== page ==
Press Articles

Salameh: New Cabinet will attract foreign aid - 4 November, 2016

Country: Beirut,Lebanon


Nov 16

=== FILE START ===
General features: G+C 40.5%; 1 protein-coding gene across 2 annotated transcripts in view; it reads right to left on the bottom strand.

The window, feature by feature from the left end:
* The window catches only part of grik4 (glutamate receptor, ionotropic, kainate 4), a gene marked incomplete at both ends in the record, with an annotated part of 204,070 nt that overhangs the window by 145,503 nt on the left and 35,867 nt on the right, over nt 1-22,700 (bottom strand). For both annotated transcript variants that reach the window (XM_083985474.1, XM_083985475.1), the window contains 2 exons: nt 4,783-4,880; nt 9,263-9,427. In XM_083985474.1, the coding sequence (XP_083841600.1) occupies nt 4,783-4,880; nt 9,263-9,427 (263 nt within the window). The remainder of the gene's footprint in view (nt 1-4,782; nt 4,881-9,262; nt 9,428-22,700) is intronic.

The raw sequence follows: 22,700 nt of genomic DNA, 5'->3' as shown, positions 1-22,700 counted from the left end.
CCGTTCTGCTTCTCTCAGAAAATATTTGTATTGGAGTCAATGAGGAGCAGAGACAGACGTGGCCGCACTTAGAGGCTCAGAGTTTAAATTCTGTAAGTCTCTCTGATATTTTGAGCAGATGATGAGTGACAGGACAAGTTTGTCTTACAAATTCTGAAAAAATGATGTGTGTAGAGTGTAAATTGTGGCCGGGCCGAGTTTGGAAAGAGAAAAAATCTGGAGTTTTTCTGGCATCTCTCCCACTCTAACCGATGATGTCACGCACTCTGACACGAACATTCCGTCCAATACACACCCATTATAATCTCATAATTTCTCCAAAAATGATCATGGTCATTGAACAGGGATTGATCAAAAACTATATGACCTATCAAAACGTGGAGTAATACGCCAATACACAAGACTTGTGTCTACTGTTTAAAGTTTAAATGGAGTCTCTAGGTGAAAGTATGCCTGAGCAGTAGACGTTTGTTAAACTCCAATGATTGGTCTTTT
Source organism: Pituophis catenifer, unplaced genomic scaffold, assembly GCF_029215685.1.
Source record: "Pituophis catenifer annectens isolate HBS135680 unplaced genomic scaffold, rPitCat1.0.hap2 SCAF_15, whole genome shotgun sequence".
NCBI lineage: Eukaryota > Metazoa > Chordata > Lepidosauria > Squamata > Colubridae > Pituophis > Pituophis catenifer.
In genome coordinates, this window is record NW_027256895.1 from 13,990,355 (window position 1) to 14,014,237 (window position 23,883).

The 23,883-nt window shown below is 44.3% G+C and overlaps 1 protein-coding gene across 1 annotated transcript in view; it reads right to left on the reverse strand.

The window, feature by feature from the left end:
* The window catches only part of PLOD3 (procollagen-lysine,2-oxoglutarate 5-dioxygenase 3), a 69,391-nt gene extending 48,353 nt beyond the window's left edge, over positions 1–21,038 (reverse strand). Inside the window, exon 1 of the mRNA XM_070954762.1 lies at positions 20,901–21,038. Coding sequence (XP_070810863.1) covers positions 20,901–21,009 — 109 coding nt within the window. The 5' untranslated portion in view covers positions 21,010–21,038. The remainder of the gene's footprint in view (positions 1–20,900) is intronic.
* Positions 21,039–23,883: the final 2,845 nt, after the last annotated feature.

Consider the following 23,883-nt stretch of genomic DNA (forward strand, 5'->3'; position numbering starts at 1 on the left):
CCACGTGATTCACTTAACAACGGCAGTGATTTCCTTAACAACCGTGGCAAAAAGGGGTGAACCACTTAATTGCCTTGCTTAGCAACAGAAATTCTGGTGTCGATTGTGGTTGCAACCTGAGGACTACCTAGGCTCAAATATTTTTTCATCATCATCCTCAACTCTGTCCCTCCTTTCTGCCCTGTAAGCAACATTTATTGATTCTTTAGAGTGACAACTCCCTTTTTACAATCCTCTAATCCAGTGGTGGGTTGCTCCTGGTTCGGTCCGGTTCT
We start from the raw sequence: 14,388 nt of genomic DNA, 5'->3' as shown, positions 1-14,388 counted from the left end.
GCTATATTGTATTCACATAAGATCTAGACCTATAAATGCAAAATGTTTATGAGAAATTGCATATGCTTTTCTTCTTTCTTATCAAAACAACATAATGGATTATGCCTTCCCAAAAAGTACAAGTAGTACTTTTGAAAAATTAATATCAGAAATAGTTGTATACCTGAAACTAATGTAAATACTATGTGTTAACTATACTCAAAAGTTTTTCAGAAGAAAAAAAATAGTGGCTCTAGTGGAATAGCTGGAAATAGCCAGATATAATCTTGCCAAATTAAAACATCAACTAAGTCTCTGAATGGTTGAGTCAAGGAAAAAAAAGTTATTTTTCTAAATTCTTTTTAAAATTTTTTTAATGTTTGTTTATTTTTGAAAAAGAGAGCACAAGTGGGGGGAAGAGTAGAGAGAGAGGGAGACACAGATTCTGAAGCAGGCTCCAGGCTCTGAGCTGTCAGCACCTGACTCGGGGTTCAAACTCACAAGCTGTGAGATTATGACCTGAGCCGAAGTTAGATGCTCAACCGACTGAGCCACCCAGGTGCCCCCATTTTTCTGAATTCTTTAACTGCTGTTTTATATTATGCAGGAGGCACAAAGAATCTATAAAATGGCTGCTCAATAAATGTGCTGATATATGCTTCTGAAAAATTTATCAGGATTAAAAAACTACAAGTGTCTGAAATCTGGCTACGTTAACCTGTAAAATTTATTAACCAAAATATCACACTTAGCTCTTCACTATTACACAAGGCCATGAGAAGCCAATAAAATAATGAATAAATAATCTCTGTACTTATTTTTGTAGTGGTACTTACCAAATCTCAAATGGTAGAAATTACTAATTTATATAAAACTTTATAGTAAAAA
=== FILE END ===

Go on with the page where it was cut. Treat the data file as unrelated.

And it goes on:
BEIRUT: Central Bank Governor Riad Salameh said Thursday the formation of a new government would attract foreign aid to Lebanon and help achieve a higher GDP growth. “The election of President Michel Aoun should lead to a normal activity of the Constitutional Institutions, thus increasing confidence in the economy. The formation of a new government would help by attracting foreign aid and mitigating the cost of the Syrian presence in Lebanon that we estimate at 5 percent of the GDP,” the governor said at the opening of the BDL Accelerate conference and exhibition. Salameh’s remarks reflected the prevailing upbeat mood in Lebanon after MP Saad Hariri was named to form the national government. “Lebanon is a resilient country. The Lebanese have gone through hardships. They have endured wars and political crises that would have destroyed the economy of many other nations. Yet, we kept building up our economy. It is with that strength and with that determination that we will build together the sector of the knowledge economy,” Salameh said. He also touched on the incentives offered by BDL to expand the size and profitability of Lebanese startups with main emphasis on technology and IT sector. “The success we encountered when we created synergies between bankers and entrepreneurs, with a view to develop the knowledge sector, has contributed to the emergence of new accelerators and incubators, the latest being smart ESA, as well as to the emergence of funds and many startup companies. We are encouraged by the results and we intend to pursue our efforts,” he added. Salameh revealed that BDL is seeking to make new partnerships in the technology and IT fields with other countries. “For instance, we are looking forward to a further expansion of the UK Lebanon Tech Hub that was initially created with our support. The purpose of the guarantees provided by Banque du Liban to banks is to create a sector that will offer employment opportunities to the Lebanese and will foster the efficiency and competitiveness of the Lebanese economy,” he said. Salameh stressed that the success of entrepreneurs in Lebanon was a success for all Lebanese. “Using the funding provided under Circular 331, and taking advantage of BDL guarantee, implies that your companies have to be Lebanese companies operating in Lebanon. The banks initiating the investments have to make sure that the funds invested by them are compliant with the Circular. I believe that technology is like music. Both have no borders. But musical composers, like tech companies, have a nationality,” he said. He vowed to provide more funds for the digital sector in the future. “We have increased the margin of funds that banks could dedicate to the financing of the digital sector, by authorizing them to invest, with our guarantee, up to 4 percent of their own funds in this sector, compared to 3 percent previously. I hope that banks and entrepreneurs will make the best use of these funds. More funds will be available for the digital sector, since the own funds of banks will be growing faster, as a result of the Central Bank last financial engineering,” he added. The president of the Association of Banks in Lebanon Joseph Torbey shed light on the role of Lebanese banks in financing Lebanese startups and the technology sector. “Venture capital firms have been active in establishing funds and have raised so far considerable amount of money to help financing capital seeking startups in the information and communications technology and in other creative industries. They have also developed their work to help entrepreneurs translate their new ideas into products, processes and services. Such venture capital funds have received already investment commitments from a large number of Lebanese banks in the amount close to $330 million as at 30/6/2016,” Torbey said. He added that banks plan to expand their funding to the technology sector. “More banks and funds are expected to participate in the future once the risk involved and projects assessments are more mastered by the different players and the knowledge economy gains breadth and depth, especially that the BDL circulars 331 and 419 authorize the use of up to 4 percent of equity at banks in equity financing startups that is the equivalent of $650 million,” Torbey said. Nicolas Chammas, president of MIT and head of Beirut Traders Association, encouraged foreign firms to invest in Lebanon. “I invite each and every one of you to take advantage of the crisis that our part of the region here is going through. It is here a stagnation at best or even a recession. So let us all together reengineer or reboot our way of this recession that we are going through. Let us each one of us asks what I can contribute to rewriting the new rules or codes of the current economy,” Chammas said. The annual event attracted hundreds of startups and companies from Lebanon and abroad.